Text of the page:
Friday

30th Sep 2022

EU political groups start to hammer out coalition content

  • The lead candidates from EU's political parties - some still have a chance to replace Jean-Claude Juncker as Commission president (Photo: European Parliament)

The European Parliament's four main political groups, aiming to forge a coalition after last month's EU elections, will meet on Thursday (13 June) for the first time to hammer out issues of substance.

Negotiations on choosing the new leadership for EU institutions are going on in a separate track, while the political parties will start negotiating on the possible policy platforms for a coalition between the centre-right, the socialists, the liberals and the greens.

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"Tomorrow we will go to Brussels and we will start the negotiations with other three pro-EU parties on defining the mandate for the next five years, content is now important," the centre-right European People's Party's (EPP) lead candidate for the EU commission presidency, Manfred Weber said Wednesday (12 June) in Spain.

The EPP remained the biggest party after the May elections despite losing dozens of seats, while the greens and liberals received a strong boost in numbers.

MEPs from the groups will meet on Thursday morning in five different working groups to address topics the parliament's emerging majority wants to focus on: climate and environment, social and economic issues including taxation and trade, rule of law, migration and terrorism, Europe in the world, defence, multilateralism, and digitalisation, single market and innovation.

The working groups were set up as part of an agreement between the four groups last week.

In the afternoon, leaders of the groups will then meet for a political discussion.

The political parties are keen to stay on top of the convoluted process of choosing the new EU leadership.

Despite most parties signing up to the Spitzenkandidat 'lead candidate' process, which means that the largest party after the elections should get the commission top job, there is no clear candidate of the parliament.

Summit looms

EU leaders, who will gather in Brussels for their regular pre-summer summit next week, are also eager to keep the process of choosing the top leadership in their hands.

They also treat top jobs as a 'package', and want to agree on not only the EU commission president (to replace Jean-Claude Juncker), but also on the EU's foreign affairs chief (Federica Mogherini), the presidents of the European Council (Donald Tusk), and the European Central Bank (Mario Draghi).

A new president for the European Parliament will also have to be selected.

The negotiations are led by EU council president Tusk, who is expected to present a list of names next week to leaders.

In the meantime, European political families also designated two leaders per alliance to coordinate.

Liberals Charles Michel of Belgium and Mark Rutte of the Netherlands, centre-right Krisjanis Karins of Latvia and Andrej Plenkovic of Croatia, and socialists Antonio Costa of Portugal and Pedro Sanchez of Spain met last Friday in Brussels for the first time.

Plenkovic said on Wednesday that while the discussions were "very open, frank and friendly", the politicians stuck to their positions.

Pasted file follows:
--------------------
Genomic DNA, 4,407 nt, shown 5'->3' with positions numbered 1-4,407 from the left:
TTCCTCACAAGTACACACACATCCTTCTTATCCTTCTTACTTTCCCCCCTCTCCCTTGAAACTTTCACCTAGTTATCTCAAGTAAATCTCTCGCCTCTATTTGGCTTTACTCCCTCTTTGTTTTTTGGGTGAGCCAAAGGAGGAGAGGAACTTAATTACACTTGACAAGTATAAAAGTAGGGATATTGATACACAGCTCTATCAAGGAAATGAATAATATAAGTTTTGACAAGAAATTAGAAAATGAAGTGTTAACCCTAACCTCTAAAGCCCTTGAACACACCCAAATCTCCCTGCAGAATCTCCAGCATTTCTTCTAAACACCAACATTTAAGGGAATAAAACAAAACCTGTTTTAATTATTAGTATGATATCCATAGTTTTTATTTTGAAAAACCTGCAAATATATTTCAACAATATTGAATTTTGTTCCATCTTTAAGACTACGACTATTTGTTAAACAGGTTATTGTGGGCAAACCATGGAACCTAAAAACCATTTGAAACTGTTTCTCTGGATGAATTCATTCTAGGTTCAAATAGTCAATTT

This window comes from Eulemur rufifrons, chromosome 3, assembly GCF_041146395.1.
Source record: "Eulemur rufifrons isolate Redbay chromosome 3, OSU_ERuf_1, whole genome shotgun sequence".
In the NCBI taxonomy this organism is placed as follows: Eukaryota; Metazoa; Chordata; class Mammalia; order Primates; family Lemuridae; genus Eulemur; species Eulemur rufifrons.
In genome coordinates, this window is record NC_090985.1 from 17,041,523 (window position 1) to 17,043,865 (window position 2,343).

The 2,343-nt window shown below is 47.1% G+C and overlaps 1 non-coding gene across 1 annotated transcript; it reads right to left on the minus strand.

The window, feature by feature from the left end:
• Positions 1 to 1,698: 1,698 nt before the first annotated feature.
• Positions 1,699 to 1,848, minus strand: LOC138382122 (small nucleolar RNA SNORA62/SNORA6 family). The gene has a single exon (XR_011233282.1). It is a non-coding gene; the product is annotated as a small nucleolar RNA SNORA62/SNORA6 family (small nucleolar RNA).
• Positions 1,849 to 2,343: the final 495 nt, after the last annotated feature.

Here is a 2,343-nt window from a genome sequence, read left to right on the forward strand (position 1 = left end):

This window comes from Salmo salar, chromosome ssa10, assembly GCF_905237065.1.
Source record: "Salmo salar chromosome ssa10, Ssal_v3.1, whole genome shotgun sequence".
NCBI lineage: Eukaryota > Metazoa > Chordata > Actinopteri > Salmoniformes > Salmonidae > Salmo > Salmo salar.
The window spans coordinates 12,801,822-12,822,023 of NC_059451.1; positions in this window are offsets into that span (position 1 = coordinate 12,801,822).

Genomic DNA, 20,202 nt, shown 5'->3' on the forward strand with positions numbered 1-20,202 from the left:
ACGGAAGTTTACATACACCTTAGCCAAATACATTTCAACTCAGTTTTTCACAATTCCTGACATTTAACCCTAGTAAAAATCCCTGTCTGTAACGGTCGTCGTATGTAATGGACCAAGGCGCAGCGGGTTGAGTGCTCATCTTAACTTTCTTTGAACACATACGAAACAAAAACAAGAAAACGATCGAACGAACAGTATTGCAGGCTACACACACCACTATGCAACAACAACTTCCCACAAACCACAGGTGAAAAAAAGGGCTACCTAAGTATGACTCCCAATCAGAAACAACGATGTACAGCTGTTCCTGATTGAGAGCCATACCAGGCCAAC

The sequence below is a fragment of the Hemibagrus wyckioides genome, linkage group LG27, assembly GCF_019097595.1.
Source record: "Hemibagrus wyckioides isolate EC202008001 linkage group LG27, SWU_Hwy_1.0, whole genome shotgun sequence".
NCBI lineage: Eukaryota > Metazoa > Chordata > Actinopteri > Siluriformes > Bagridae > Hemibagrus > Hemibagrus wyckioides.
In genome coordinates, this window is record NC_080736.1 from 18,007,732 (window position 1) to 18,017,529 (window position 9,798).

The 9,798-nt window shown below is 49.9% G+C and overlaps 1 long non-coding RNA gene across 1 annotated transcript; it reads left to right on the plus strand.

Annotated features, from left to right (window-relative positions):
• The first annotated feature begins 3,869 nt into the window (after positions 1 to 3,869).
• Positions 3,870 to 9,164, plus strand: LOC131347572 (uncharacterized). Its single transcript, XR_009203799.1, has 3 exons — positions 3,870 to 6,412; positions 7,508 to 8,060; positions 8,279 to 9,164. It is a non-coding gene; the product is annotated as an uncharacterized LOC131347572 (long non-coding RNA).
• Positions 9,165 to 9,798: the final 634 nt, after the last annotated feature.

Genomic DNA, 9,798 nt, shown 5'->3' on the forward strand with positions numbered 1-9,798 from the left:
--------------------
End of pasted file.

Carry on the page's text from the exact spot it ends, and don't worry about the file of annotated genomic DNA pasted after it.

"The first positions were completely identified. That is to say, we are supporting Manfred [Weber], Socialists are supporting [commission vice-president Frans] Timmermans, and liberals are supporting [competition commissioner Margrethe] Vestager. That's why we agreed to continue our discussion," Plenkovic told a journalist standing next to Weber.

The Croatian prime minister said the EPP is adamant that they should get the commission presidency.

"That is the only post that the EPP is deeming as something logical, after the results to belong the political group we represent," he said, adding that the main strand of negotiations is led by Tusk.

"When you look at the national level, what is more natural than to have the relative winner given a chance to form a government, and the European commission is in a way the government of the EU," Plenkovic added.

What complicates things for the EPP is that the party is outnumbered in the European Council, the forum of EU leaders, where it holds eight seats, while the liberals and socialists hold 15 seats.

Visegrad coordination

On Thursday, the leaders of the Visegrad Four - the informal group of the Czech Republic, Hungary, Poland and Slovakia - will gather in Budapest to coordinate on possible candidates ahead of the summit.

Hungary's premier Viktor Orban, who is suspended from EPP and does not support Weber, said last month the V4 countries would take a common stance on the issue.

The four leaders represent four different political groups, with Poland's prime minister Mateusz Morawiecki hailing from the European Conservatives and Reformists (ECR), the Czech Republic's prime minister Andrej Babis belonging to the liberal group, and Slovakia's premier Peter Pellegrini being a Social Democrat.

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EU heads of government have their first face-to-faces discussions after the European elections on who should lead the EU commission. They are unlikely to decide quickly - with the parliament also divided over the candidates.

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